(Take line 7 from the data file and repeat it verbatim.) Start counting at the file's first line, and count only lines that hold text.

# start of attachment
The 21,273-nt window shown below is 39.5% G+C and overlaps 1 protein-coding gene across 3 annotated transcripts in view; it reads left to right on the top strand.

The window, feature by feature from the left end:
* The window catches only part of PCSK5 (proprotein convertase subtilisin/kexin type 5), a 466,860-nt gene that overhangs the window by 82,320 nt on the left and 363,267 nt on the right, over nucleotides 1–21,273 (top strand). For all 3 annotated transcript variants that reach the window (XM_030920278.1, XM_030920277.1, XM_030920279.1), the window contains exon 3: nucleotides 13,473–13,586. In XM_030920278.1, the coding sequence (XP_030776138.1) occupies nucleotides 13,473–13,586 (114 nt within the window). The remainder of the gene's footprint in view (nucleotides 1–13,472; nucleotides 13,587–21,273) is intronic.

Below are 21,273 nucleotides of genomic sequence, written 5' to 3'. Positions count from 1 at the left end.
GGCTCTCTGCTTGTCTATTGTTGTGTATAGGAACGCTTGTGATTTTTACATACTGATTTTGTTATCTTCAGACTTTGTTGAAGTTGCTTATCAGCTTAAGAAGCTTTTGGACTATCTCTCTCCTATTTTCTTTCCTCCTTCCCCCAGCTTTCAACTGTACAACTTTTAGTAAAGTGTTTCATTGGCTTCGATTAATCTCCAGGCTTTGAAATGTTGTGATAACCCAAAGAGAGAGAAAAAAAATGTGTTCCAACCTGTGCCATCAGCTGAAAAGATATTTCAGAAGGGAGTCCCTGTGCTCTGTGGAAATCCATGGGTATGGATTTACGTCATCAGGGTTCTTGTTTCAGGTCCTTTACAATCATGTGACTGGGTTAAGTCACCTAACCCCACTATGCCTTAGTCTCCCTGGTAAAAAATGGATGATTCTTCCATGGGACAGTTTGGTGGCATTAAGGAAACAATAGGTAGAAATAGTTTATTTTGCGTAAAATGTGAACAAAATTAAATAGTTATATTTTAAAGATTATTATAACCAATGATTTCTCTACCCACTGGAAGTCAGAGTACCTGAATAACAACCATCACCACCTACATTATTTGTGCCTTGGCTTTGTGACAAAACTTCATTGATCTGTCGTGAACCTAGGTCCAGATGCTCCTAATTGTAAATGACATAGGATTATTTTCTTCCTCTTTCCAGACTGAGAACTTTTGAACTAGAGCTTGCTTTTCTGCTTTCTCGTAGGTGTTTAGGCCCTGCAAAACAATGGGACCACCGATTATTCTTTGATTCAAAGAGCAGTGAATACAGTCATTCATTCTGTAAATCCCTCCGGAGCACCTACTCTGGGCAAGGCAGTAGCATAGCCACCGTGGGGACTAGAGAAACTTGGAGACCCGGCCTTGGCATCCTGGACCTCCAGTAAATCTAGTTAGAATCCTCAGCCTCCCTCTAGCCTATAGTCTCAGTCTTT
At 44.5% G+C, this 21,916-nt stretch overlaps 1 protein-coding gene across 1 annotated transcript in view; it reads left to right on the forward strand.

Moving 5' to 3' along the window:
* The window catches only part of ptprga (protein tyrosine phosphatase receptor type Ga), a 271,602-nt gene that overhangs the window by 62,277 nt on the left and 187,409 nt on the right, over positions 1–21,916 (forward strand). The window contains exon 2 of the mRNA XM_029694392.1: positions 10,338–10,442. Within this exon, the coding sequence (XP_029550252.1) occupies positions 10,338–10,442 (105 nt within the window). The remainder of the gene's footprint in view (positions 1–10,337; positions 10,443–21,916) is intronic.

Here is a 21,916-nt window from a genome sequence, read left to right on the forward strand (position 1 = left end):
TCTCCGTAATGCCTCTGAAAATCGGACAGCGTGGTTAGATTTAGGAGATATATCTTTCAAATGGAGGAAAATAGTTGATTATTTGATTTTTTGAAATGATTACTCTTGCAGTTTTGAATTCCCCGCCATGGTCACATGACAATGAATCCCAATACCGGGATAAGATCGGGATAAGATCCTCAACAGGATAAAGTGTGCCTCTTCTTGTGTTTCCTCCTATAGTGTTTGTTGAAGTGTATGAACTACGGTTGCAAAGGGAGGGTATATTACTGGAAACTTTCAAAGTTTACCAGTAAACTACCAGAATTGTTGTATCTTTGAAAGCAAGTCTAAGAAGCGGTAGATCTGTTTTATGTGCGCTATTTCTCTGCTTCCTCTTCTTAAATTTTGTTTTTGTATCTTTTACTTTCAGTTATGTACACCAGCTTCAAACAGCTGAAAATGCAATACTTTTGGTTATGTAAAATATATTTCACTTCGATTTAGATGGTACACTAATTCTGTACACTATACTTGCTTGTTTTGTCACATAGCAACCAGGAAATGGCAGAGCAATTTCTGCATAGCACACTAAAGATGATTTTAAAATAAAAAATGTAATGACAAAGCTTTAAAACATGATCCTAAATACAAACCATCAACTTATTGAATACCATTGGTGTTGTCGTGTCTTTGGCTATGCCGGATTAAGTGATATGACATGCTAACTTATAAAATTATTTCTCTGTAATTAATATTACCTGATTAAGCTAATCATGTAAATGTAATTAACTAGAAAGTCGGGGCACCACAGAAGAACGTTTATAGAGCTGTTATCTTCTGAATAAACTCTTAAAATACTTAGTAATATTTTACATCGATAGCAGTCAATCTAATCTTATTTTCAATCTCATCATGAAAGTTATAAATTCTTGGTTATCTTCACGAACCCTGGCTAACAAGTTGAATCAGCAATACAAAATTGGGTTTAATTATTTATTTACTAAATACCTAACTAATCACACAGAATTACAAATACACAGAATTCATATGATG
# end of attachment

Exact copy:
Moving 5' to 3' along the window: